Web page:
This simulation uses the following randomly drawn coordinates in 8 dimensions:
Given these coordinates, we can expect these two outcomes:
|Governor's total utility gain||Legislature's total utility gain|
If each issue were in a separate bill, how much total utility would each player gain?
If all issues were in a single bill, how much utility would each player gain?
This page illustrates arguments that I present in my paper on multidimensional veto bargaining. If you haven't read the paper, this page may not make much sense. But in brief...
Suppose that the legislature is considering passing one or more bills concerning 8 separate issues. The governor will then decide whether to veto or accept the legislature's proposal. The legislature might handle each issue separately, or it might bundle all those issues into a single bill.
We can plot the location of the legislature's "ideal policy" along a left-right liberal-conservative line. We can also plot the governor's ideal point and the location of the status quo policy. The numbers along the line are meaningless. They are drawn randomly from a normal distribution (mean 0, standard deviation 100). The numbers don't matter, only the relative location of G (the governor's ideal point), L (the legislature's ideal point), and SQ (the status quo). Each time you reload you'll see a new image, with G, L, and SQ drawn randomly from a normal distribution (mean 0, s.d. 100).
If the issues shown above were dealt with in separate bills, the legislature would maximize its utility (while avoiding a veto) by proposing SQu (i.e. "SQ unidimensional"). But if all these issues were all put into a single omnibus bill, the result would be SQm ("SQ multidimensional").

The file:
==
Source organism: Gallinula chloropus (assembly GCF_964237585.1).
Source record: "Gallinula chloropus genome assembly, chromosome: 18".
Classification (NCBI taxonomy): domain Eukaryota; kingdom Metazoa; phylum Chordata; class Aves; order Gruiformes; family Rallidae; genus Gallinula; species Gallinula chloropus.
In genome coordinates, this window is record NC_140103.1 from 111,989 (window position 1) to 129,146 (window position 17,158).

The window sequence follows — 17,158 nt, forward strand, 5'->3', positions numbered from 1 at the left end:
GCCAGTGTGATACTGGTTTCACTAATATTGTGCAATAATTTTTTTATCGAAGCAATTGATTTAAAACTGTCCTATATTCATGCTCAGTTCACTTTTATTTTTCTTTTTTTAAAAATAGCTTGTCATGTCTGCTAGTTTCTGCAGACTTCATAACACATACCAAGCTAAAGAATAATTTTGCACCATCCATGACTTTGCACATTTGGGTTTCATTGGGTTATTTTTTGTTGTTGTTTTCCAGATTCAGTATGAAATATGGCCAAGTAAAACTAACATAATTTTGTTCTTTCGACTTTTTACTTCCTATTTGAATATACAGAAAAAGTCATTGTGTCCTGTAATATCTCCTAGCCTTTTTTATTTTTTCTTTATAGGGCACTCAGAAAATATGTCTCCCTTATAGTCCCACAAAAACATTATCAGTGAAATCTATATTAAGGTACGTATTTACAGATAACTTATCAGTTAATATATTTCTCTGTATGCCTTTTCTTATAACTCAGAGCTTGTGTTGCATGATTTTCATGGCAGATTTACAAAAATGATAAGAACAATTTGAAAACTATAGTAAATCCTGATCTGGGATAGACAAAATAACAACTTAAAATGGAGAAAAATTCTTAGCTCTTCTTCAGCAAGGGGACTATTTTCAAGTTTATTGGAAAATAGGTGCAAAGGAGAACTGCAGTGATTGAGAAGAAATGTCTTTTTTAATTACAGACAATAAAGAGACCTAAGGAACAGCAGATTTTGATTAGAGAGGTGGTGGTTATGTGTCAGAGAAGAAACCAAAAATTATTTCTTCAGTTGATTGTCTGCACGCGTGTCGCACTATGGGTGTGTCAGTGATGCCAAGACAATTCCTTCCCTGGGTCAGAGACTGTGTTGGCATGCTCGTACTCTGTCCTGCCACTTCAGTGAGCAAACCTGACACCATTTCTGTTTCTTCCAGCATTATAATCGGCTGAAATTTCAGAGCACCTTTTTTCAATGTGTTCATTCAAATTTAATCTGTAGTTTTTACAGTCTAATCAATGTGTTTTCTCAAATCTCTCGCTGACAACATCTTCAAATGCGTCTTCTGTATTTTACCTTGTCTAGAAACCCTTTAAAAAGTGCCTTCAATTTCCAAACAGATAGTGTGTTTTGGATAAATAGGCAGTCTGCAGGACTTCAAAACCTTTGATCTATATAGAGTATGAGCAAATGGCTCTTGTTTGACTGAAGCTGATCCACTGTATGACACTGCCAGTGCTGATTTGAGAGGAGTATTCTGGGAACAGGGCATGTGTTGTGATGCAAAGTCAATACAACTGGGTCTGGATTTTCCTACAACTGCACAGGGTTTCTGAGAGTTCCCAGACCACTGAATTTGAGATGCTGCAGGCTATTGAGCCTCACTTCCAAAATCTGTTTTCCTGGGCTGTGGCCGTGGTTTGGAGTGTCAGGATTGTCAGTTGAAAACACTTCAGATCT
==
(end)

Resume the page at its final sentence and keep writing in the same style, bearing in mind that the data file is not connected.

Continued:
Each player's preferences are symmetrical and single-peaked. That means each player's utility ("happiness") rises linearly as the new status quo (SQu or SQm) moves closer to his ideal point. For example, suppose we are looking at a two-dimensional game. To find the legislature's overall utility from unidimensional bargaining, we first solve each part of the game (issue 1 and issue 2) separately to locate SQu. We then plot L on a graph, using L's ideal point in Issue 1 as the x-axis value and L's ideal point on Issue 2 as the y-axis value. We plot SQ, SQu, and SQm on the same graph in the same manner. The legislature's utility under the old status quo is the distance between L and SQ, which we can find using the Pythagorean Theorem. The legislature's utility under the new status quo (from sequential/unidimensional bargaining) is the distance between L and SQu. To see how much the legislature's utility increased under unidimensional bargaining, we subtract the distance L-SQu from the distance L-SQ. We can use the same procedure to calculate the legislature's utility gain from multidimensional (simultaneous) bargaining.
Note that this procedure will yield a different (and more accurate) measure of utility gains than you would get if you simply added up the apparent gain in utility from each of the "issues" shown in the figure.
This page uses the following model parameters. If you want to see how the model changes when these parameters are adjusted, or if you want to learn more about what these parameters are, try the veto bargaining simulator.
What is the utility cost to the legislature of making a proposal?
If the legislature proposes a new policy that is exactly as far from the governor's ideal point as the status quo, then the governor has no particular reason not to veto. Thus, the legislature will propose something marginally better than the status quo. To avoid a veto, the legislature will never propose something that doesn't grant the governor (and the legislature) at least this much utility. Stated differently, the governor will veto anything that does not give at least this much utility: